Building a Health-Care Home

One patient, many providers— and a fresh approach to bringing it all together

The dentist eyes her patient’s red, spongy gums. she knows he was diagnosed some years ago with Type 2 diabetes, and now the condition of his mouth tells her that his blood-glucose levels are likely not as well-controlled as they should be.

Ideally, the patient would go off to see an endocrinologist, primary-care physician or nurse practitioner who, perhaps with the help of a registered dietitian or certified diabetes educator, would work to get his levels under control. Those looking toward the future, however, envision a time when dentists, physicians, nutritionists, nurses, pharmacists and a host of other health-care professionals are educated to work side by side in an integrated system that patients would know as their “health home.”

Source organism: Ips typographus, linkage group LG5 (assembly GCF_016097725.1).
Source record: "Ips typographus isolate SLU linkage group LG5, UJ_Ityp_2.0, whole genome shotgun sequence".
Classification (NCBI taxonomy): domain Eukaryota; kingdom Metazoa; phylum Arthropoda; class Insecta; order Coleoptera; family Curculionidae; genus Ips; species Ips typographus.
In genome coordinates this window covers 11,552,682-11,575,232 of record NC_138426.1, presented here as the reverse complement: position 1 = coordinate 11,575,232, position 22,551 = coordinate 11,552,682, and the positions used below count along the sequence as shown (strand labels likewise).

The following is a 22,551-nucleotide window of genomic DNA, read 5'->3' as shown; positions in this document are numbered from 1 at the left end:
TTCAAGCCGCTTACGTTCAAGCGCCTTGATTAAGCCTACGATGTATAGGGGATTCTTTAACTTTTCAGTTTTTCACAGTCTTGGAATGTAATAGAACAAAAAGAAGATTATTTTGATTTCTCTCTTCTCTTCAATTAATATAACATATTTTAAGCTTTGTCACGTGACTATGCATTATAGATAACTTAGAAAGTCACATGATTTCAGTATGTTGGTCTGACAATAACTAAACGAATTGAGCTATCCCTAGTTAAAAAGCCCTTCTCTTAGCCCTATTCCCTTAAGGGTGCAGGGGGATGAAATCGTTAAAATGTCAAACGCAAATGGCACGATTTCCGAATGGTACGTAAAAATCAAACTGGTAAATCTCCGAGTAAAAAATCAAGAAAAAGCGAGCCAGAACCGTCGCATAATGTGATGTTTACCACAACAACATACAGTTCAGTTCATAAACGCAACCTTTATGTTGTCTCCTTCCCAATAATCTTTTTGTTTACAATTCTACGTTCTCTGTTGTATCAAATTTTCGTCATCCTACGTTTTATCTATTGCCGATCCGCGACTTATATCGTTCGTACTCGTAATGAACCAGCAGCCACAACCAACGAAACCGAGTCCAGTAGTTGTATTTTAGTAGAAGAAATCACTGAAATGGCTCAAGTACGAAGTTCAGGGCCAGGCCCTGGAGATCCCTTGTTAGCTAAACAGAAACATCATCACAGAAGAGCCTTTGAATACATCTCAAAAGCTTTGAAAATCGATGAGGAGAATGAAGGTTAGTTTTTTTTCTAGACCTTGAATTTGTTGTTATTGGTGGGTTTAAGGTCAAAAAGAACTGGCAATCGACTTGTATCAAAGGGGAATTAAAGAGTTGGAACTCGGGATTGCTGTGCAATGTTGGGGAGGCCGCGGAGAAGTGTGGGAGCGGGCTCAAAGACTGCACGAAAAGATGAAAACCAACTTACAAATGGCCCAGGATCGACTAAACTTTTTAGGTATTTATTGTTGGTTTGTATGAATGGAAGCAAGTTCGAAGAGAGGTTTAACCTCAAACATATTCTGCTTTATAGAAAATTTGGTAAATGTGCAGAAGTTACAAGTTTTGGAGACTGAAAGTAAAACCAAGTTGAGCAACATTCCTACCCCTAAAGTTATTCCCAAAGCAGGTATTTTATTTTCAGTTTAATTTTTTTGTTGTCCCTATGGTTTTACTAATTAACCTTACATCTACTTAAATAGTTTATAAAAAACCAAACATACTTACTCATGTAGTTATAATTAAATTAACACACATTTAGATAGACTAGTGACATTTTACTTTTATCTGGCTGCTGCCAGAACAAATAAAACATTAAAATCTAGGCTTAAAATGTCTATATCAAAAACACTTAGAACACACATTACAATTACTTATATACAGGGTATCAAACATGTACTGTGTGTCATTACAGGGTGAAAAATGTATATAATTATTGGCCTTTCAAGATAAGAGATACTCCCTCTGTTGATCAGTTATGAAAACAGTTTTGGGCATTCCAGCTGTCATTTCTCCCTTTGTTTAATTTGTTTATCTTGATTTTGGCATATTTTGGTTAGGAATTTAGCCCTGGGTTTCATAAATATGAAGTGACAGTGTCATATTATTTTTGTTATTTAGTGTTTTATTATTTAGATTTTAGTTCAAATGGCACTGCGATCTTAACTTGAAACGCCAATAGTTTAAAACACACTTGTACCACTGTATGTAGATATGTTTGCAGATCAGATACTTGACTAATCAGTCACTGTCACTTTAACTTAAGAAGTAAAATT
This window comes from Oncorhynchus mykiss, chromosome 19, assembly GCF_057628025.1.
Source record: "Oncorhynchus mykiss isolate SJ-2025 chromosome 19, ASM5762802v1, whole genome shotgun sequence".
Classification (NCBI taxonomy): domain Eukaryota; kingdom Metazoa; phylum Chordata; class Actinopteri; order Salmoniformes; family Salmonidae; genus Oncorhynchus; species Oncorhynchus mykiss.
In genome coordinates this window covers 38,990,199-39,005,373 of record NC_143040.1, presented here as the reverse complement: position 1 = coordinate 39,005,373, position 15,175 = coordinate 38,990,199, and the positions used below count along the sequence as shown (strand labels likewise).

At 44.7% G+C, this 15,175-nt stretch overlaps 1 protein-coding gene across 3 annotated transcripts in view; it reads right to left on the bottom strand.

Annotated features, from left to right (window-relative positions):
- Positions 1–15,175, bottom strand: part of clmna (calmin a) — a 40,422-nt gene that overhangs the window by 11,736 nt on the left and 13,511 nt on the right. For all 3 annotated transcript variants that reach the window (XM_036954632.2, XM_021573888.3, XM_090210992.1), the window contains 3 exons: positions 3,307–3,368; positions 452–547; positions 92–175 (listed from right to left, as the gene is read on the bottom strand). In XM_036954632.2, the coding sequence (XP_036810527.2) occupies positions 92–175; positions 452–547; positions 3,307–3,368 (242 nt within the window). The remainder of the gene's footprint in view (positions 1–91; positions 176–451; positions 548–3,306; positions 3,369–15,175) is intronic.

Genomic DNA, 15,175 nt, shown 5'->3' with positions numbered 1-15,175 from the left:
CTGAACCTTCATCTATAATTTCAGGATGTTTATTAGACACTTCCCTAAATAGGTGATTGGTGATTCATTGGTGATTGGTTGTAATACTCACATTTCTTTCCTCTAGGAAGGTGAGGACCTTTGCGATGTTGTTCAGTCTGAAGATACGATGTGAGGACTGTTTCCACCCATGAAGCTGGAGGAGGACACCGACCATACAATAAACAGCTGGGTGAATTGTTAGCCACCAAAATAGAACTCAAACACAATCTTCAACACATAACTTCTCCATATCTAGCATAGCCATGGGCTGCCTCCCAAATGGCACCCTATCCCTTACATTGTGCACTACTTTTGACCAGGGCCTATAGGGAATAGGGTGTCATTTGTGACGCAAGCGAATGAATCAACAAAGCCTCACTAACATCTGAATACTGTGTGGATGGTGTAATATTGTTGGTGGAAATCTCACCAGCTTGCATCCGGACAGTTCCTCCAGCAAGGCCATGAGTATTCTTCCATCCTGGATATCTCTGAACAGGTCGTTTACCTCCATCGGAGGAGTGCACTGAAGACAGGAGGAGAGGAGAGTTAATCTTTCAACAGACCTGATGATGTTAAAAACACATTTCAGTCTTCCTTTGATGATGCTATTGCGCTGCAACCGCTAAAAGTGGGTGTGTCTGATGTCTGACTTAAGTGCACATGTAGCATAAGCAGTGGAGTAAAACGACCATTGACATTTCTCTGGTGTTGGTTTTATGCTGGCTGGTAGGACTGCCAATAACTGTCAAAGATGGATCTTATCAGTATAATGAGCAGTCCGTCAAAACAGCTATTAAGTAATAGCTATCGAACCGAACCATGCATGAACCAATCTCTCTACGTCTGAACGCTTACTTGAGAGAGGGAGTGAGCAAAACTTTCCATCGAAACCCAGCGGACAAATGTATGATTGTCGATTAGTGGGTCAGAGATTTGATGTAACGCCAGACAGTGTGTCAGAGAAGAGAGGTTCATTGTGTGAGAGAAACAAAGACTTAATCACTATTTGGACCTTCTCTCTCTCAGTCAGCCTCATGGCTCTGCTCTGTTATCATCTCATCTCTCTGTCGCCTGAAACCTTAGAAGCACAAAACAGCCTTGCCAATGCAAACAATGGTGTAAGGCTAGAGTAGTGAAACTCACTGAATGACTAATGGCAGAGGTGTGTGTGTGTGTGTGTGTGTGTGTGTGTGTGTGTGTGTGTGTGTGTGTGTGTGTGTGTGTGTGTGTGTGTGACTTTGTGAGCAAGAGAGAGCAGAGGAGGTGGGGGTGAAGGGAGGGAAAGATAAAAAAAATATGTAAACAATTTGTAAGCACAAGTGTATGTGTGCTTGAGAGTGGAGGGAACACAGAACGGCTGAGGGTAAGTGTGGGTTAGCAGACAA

In concert with a trend gaining currency throughout academic dentistry, Tufts School of Dental Medicine is turning significant attention to this health-care model, known as interprofessional education, or IPE. It’s a future that in some ways is still slow in coming, and no one’s predicting the demise of the traditional dental practice. But it’s also a future that is just around the corner—and those responsible for sending new dentists into the world of 21st-century health care say the profession has to be prepared.

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